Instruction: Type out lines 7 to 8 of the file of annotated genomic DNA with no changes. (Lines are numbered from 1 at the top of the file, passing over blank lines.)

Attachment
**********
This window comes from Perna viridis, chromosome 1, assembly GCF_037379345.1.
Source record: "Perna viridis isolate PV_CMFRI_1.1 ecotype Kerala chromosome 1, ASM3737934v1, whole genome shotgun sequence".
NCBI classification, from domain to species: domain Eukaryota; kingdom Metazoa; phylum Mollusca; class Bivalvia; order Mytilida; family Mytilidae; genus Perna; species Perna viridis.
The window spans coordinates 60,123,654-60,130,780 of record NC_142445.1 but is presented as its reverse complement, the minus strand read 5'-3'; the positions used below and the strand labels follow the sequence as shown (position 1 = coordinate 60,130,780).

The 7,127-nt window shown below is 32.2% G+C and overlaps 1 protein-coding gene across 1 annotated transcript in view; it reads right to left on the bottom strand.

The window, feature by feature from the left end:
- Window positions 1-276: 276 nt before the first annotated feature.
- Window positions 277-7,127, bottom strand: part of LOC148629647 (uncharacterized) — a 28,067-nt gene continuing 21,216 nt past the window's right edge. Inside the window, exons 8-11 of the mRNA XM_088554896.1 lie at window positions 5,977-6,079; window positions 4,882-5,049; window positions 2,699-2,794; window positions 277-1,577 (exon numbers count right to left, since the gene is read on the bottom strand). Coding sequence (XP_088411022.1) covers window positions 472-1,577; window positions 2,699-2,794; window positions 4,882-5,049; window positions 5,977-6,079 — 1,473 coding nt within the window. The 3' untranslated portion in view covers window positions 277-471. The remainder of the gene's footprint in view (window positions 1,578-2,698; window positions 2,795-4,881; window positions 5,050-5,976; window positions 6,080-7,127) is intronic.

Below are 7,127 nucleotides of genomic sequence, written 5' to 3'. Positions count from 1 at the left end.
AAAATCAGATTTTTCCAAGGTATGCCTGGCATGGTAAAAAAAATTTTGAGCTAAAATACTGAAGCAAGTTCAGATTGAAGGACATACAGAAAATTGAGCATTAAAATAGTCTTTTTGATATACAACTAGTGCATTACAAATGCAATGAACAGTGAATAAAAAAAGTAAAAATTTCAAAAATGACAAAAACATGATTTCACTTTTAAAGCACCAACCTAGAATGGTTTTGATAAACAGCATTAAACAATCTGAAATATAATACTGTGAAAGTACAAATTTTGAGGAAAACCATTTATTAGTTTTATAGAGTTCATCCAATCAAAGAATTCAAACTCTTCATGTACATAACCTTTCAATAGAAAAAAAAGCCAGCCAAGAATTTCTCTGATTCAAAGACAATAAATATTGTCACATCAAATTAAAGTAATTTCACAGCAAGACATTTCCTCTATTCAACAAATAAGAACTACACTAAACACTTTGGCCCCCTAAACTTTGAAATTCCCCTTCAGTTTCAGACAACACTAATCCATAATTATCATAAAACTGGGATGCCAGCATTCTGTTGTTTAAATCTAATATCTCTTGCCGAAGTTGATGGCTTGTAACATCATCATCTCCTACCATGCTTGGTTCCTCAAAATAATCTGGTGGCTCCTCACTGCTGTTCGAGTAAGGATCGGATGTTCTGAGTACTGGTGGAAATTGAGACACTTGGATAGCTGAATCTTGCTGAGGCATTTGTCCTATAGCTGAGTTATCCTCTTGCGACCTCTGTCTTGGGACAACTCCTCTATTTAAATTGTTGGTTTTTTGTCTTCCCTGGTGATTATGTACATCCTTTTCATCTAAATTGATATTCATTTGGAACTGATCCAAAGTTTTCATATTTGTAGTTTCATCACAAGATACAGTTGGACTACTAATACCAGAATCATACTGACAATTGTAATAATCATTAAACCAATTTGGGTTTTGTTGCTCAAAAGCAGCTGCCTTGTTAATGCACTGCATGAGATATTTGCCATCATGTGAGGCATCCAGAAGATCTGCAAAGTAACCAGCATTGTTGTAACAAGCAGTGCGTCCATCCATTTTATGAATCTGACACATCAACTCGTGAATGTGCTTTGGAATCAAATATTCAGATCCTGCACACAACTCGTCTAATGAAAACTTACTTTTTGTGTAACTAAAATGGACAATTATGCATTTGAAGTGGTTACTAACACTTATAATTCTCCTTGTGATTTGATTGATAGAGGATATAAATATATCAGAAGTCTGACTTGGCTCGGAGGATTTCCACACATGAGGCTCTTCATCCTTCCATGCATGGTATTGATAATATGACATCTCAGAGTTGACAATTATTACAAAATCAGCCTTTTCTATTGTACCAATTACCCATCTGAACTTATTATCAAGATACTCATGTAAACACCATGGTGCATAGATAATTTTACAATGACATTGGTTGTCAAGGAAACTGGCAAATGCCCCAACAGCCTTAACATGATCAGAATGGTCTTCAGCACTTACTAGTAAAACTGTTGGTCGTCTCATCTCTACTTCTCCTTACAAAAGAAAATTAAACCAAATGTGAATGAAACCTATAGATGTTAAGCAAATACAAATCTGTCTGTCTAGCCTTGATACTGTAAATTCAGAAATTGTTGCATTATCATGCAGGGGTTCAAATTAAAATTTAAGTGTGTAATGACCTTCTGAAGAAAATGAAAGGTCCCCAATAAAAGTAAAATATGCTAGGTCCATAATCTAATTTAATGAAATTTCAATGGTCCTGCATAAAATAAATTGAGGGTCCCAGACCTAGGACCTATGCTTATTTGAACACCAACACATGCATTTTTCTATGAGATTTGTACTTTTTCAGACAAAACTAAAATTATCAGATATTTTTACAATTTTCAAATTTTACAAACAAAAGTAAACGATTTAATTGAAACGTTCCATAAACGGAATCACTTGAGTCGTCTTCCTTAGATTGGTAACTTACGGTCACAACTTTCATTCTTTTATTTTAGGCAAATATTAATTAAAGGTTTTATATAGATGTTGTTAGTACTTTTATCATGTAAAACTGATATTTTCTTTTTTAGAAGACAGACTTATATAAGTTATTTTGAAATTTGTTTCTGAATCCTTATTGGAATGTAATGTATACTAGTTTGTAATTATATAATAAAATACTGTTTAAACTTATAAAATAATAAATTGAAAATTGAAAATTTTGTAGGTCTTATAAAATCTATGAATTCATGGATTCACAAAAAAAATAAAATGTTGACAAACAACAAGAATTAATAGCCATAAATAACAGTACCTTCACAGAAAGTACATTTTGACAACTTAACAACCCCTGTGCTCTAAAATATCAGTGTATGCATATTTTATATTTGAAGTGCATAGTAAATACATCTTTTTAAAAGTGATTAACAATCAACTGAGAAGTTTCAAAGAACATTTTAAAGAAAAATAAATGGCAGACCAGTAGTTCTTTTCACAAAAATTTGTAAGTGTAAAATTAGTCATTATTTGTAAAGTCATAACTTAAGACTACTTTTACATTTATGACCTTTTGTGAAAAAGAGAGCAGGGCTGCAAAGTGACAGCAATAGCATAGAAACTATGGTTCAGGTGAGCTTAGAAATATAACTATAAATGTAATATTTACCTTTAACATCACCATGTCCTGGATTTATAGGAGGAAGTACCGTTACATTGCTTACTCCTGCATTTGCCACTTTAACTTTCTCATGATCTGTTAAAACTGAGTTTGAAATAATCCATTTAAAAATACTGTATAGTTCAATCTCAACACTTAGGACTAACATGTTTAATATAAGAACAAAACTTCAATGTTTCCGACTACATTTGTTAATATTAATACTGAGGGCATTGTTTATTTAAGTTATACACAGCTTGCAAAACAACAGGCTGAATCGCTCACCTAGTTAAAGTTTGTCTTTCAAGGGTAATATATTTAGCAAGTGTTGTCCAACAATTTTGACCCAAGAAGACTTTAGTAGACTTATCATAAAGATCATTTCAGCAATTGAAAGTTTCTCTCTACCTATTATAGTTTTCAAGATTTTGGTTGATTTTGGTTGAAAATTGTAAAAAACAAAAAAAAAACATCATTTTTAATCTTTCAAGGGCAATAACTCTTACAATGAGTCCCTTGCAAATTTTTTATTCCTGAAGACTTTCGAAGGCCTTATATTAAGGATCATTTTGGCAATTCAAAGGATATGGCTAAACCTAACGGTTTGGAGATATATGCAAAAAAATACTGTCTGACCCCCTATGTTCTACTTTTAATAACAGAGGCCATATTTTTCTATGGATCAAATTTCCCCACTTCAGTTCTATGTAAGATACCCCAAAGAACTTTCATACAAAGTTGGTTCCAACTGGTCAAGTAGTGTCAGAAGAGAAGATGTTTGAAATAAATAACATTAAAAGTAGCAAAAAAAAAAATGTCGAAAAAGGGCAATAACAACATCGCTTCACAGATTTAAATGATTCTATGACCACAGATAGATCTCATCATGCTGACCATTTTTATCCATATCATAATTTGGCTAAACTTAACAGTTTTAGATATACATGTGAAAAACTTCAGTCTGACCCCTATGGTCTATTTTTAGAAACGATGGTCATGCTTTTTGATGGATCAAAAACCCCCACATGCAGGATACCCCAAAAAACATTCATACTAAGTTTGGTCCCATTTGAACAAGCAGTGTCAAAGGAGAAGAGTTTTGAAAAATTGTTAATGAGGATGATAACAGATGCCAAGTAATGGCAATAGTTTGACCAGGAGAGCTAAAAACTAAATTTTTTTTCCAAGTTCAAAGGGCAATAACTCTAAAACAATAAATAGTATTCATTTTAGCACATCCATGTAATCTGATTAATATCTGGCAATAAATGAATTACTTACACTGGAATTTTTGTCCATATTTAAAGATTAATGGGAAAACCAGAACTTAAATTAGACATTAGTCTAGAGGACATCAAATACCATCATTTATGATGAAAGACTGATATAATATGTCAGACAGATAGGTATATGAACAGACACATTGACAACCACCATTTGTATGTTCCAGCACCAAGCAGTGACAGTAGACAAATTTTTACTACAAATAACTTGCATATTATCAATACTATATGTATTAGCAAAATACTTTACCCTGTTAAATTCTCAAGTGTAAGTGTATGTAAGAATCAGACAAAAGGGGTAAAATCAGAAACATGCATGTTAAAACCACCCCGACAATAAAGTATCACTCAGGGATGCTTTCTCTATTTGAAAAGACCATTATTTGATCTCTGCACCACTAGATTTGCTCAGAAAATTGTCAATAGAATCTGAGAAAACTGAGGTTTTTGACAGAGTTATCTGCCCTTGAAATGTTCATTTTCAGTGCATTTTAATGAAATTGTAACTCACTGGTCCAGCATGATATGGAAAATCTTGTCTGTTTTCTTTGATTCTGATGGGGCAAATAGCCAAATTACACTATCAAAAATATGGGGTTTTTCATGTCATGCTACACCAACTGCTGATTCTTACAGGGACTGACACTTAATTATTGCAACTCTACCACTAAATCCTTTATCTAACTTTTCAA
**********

- Window positions 1-276: 276 nt before the first annotated feature.
- Window positions 277-7,127, bottom strand: part of LOC148629647 (uncharacterized) — a 28,067-nt gene continuing 21,216 nt past the window's right edge. Inside the window, exons 8-11 of the mRNA XM_088554896.1 lie at window positions 5,977-6,079; window positions 4,882-5,049; window positions 2,699-2,794; window positions 277-1,577 (exon numbers count right to left, since the gene is read on the bottom strand). Coding sequence (XP_088411022.1) covers window positions 472-1,577; window positions 2,699-2,794; window positions 4,882-5,049; window positions 5,977-6,079 — 1,473 coding nt within the window. The 3' untranslated portion in view covers window positions 277-471. The remainder of the gene's footprint in view (window positions 1,578-2,698; window positions 2,795-4,881; window positions 5,050-5,976; window positions 6,080-7,127) is intronic.